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Whangarei's Canopy Bridge Sleep-Out attracts 65 people

Press Release - for immediate release: 16 Oct 2016

Over 65 people, ranging in age from 6 to over 70 years, braved the volatile weather conditions to sleep-out at Whangarei’s Town Basin Saturday night; mostly on the Canopy Bridge with several taking shelter in their cars.

Chairperson Adrian Whale described it as the perfect sleepless night to honour the 10-years of dedicated work the Trust has put in serving the homeless of Whangarei. ‘It was such a fun communal event; a simple meal, telling stories, singing together, building relationships; all key things to raise awareness of the reality of what is happening in our own backyard.

‘Last night provided a totally different experience from what my family is use to. It gave us a new perspective of how difficult life could be,’ said Mr Whale. ‘Staying in such a cold open space in the centre of the city made us grateful for the small things in life - a pillow, a quiet, comfortable place to sit, a basin to brush your teeth in. We take so much for granted. We could be more generous.’ At the start of the night Auckland City Missioner, Chris Farrelly, provided a challenge to continue to love our neighbours and be the voice of those in poverty. And Carol Peters, one of the original founders, who cut the chocolate anniversary cake with Chrissy McLoughlin, the Trust’s first Operations Manager, shared how the origins of the Trust were firmly grounded in the community.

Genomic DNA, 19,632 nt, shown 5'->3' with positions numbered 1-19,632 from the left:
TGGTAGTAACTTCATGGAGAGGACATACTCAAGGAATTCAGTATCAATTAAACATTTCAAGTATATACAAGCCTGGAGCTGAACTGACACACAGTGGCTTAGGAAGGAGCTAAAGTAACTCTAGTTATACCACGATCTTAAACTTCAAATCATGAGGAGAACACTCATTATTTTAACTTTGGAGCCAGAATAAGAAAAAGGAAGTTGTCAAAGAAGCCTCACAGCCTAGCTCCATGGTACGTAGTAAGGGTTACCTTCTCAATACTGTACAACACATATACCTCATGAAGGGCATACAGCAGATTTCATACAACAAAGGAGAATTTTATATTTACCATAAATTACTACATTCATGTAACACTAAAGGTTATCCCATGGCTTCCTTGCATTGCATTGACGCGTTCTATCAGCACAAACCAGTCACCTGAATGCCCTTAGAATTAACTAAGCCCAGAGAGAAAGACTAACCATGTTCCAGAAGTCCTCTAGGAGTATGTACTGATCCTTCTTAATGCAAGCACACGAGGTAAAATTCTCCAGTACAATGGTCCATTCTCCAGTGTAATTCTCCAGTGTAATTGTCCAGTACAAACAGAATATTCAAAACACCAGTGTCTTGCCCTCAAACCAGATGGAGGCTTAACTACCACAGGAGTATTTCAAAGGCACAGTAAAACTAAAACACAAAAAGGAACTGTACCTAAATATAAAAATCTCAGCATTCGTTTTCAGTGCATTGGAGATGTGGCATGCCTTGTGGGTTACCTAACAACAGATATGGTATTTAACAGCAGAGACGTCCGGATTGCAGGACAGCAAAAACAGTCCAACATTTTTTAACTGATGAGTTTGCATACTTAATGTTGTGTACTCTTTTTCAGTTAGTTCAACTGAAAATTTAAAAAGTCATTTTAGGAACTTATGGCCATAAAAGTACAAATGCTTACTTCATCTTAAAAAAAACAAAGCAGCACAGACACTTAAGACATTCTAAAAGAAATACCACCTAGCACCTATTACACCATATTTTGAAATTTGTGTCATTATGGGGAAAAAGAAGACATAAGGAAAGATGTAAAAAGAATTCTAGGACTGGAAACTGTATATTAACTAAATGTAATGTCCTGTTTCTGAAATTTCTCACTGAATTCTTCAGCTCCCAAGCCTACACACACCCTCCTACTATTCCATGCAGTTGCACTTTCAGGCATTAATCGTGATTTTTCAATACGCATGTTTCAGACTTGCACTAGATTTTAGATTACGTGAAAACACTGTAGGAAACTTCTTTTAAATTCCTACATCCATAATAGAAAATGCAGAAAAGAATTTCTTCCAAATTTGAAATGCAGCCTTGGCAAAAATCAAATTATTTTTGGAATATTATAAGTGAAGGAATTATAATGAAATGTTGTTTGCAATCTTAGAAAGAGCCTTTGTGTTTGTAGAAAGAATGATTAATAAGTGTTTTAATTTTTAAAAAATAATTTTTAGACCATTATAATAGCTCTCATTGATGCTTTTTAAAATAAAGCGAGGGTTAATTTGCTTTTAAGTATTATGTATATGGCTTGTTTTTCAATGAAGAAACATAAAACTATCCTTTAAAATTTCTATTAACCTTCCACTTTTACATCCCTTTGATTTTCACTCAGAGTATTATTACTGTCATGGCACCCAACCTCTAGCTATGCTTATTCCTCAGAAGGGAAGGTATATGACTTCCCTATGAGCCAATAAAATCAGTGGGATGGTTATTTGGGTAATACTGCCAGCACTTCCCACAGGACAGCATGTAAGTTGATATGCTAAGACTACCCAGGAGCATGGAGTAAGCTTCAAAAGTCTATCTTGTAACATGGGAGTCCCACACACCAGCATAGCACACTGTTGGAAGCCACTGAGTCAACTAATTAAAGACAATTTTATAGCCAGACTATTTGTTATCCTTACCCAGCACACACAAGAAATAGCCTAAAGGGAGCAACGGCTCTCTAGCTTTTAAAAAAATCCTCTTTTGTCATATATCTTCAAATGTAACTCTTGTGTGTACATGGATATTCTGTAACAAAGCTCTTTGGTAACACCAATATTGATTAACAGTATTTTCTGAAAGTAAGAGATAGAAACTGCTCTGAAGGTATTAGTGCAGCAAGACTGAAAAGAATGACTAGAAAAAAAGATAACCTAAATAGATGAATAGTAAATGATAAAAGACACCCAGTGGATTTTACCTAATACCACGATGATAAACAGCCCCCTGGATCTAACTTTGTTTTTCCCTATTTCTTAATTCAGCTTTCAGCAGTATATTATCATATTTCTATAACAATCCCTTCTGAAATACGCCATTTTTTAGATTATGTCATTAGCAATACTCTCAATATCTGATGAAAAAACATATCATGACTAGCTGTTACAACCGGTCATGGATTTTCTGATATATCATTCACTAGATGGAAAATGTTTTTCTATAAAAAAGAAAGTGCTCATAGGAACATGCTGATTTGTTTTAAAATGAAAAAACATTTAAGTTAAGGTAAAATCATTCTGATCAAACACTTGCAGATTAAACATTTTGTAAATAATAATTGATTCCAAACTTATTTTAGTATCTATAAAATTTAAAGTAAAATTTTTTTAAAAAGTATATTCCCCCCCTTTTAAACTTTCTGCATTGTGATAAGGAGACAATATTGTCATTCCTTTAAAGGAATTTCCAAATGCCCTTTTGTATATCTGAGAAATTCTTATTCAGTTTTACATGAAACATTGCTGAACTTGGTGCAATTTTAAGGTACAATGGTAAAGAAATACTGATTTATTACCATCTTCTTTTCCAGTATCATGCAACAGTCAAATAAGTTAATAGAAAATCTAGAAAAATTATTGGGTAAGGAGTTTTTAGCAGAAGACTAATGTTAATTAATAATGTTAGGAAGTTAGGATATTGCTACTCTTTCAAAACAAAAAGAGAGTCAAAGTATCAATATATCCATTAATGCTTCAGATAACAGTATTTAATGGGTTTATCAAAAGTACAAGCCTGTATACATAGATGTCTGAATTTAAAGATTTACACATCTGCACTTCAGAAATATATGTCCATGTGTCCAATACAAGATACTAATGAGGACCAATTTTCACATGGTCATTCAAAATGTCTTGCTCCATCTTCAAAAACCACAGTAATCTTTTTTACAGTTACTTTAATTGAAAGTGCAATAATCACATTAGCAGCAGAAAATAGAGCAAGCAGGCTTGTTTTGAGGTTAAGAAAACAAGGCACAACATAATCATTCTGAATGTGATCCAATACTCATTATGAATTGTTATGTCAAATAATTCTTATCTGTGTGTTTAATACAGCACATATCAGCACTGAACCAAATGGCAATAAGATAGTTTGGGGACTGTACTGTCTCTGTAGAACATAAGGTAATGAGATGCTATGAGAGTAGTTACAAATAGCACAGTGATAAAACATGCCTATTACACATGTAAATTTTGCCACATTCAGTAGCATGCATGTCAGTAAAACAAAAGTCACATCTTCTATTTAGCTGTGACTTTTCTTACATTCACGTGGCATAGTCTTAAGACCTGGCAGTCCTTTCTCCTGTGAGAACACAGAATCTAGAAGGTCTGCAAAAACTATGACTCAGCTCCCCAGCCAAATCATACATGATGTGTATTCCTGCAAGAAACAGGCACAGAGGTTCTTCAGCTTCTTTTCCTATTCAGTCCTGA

‘It only got going because of the efforts of the local churches and organisations. They have continued to support and fund it all the way along. It is only recently that the government has got on-board,’ Ms Peters said.

‘A big thanks has to go out to the local businesses like Big Save, Kia Tupato and Hirepool plus Soul Food, St Andrews and Salvation Army. They really got behind the event. But most praise needs to go to our staff team,’ declared Mr Whale. ‘They are real life Good Samaritans - going the extra mile, always opening their arms to anyone in need of help in a moment of crisis, providing them with a safe place to stay, giving our tenants hope and confidence to face the future.’ Tai Tokerau Emergency Housing Charitable Trust began in 2006 and has helped house about 950 households and provided additional support for another 1900 households. It operates three properties, and can accommodate up to eight families and six single-men. It hopes to double its family accommodation within a month to be able to meet the overwhelming demand.

‘Since January enquiries have jumped from 29 per month to 40 per month; there are families coming up from Auckland and more families being evicted from private rental properties in Whangarei. What is most worrying is that we are seeing an increase in families where at least one parent is working,’ reported Mr Whale.

‘Ironically we had about the same number on the bridge tonight as we have had to turn away from our service over the past month because we don’t have the capacity to house them. To tackle the large issues of poverty and homelessness, we need to come together and share ideas and resources more. After tonight’s experience we are keen to do this by makin this an annual event on Whangarei’s calendar.’

-ends -

Please visit website http://www.emergencyhousing.org.nz or

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